However, if the island could lure new year-round residents, where would they live? There wasn’t sufficient housing on the island for visiting nurses at INH, according to INH staff.

Brown said he left the island early one morning for an appointment and faced a steady stream of traffic coming onto the island. He said that tells him people are commuting from elsewhere to work on Deer Isle.

“The numbers game is a double-edged sword,” said Ben Pitts, who is the operations director for Island Employees Cooperative.

“I have 15 to 17 people who are absolute rock-solid core staff,” Pitts said. “They are hard-working, team players and love their jobs. The problem is I need about 50 more of them. This community doesn’t produce the quality and quantity of employees needed to fill all these holes.”

Pitts noted that he is the second or third highest paid employee at IEC and he can’t afford to buy a house on the island.

Land is an issue for housing, Brown said. “You can build a house but you’ve got to find the property.”

Stonington Selectman Travis Fifield agreed.

“We could buy campers, we could buy trailers, but there’s still no place to put them,” he said.

Stonington Select Board member John Steed suggested both towns enact ordinances to “curb Airbnbs and summer rentals. Now it’s just about anything someone’s not using, they put it on Airbnb and get a couple hundred dollars a night. We can propose laws about it and let the voters decide. I think it might put some pressure to create some more year-round housing stock.”

“I think we really need to know — is seasonal housing a necessity?” asked Stonington Select Board member Evelyn Duncan. “Is there a need for housing for employees every year for people who are going to be working here during the peak season when we need people to work? I think we need to find out if we do need it.”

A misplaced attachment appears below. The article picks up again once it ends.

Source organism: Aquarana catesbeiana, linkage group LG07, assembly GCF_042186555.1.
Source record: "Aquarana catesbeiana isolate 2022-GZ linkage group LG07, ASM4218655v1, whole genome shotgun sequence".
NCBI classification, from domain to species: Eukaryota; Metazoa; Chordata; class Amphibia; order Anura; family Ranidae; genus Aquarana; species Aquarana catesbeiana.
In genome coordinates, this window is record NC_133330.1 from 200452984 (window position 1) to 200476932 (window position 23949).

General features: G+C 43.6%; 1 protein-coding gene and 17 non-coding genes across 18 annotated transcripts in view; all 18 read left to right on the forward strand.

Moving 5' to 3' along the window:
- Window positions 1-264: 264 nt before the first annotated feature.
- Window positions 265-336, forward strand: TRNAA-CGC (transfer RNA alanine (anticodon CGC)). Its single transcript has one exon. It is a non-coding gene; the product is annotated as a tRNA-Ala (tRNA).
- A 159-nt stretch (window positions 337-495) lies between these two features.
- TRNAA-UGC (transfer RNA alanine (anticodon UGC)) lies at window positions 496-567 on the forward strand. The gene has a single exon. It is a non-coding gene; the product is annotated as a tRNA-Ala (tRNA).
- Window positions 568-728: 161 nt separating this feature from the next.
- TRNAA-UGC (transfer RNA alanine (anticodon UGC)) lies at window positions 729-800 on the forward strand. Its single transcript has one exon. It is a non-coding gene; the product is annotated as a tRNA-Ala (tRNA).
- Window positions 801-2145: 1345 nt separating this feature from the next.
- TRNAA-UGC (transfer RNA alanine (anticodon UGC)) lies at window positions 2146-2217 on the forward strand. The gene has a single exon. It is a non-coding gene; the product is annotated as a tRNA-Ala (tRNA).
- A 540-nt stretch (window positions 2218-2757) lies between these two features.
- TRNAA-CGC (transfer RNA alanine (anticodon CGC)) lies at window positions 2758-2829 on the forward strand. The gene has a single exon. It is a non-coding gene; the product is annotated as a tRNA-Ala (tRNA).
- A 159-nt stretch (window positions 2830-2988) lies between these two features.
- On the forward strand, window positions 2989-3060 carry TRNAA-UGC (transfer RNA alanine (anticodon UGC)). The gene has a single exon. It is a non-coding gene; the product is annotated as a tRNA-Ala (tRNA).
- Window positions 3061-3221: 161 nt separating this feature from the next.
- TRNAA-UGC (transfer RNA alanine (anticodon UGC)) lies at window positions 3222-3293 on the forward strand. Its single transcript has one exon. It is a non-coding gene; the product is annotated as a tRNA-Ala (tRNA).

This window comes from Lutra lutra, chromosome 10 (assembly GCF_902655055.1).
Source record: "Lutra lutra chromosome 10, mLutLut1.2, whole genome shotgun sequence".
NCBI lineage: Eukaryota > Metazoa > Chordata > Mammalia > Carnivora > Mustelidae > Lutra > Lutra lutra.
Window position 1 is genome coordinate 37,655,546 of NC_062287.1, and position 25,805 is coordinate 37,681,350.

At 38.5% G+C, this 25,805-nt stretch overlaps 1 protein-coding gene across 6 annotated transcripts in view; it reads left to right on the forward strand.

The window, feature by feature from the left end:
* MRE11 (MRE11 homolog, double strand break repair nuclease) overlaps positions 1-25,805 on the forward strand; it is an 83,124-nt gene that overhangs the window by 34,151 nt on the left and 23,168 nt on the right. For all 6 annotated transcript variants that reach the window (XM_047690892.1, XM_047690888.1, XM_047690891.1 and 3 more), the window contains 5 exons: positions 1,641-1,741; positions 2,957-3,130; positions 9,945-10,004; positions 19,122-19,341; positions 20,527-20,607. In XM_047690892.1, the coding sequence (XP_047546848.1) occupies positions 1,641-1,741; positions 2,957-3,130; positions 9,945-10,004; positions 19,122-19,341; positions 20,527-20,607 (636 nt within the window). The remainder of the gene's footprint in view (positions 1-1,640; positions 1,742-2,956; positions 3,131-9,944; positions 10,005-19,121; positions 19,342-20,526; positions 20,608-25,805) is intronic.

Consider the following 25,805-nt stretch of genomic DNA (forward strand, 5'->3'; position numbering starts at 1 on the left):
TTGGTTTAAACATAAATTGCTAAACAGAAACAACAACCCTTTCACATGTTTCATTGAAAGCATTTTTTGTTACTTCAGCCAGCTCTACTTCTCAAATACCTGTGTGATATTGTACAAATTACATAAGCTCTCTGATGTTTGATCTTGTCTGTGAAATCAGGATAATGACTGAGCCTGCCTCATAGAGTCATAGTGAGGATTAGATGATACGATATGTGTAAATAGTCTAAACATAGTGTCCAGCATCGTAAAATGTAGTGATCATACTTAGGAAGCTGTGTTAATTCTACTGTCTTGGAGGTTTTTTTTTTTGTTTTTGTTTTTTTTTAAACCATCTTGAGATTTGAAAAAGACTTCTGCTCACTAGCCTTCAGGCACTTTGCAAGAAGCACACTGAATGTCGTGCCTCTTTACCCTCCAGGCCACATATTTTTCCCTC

The group closed the meeting by discussing the sharing of resources.

“I think there is a tremendous amount we could do to help the island if we work together,” said Duncan. “I’m hoping we pool whatever resources we think we could add to the pot. We could either be more efficient with or combine information for that could maybe lead somewhere.”

Deer Isle Select Board member Peter Perez said “it’s like the issue of trying to maintain two fire departments, transfer stations and road crews.”

“We’re eventually going to be forced into it with the fire department when we have to hire 24-hour people,” he said.

“We are one island, really,” said Stonington Select Board member John Robbins. “Half of my family is in Deer Isle.”

Jennifer Osborn

Jennifer Osborn

Reporter and columnist at The Ellsworth American
News Reporter Jennifer Osborn covers news and features on the Blue Hill Peninsula and Deer Isle-Stonington. She welcomes tips and story ideas. She also writes the Gone Shopping column. Email Jennifer with your suggestions at [email protected] or call 667-2576.
Jennifer Osborn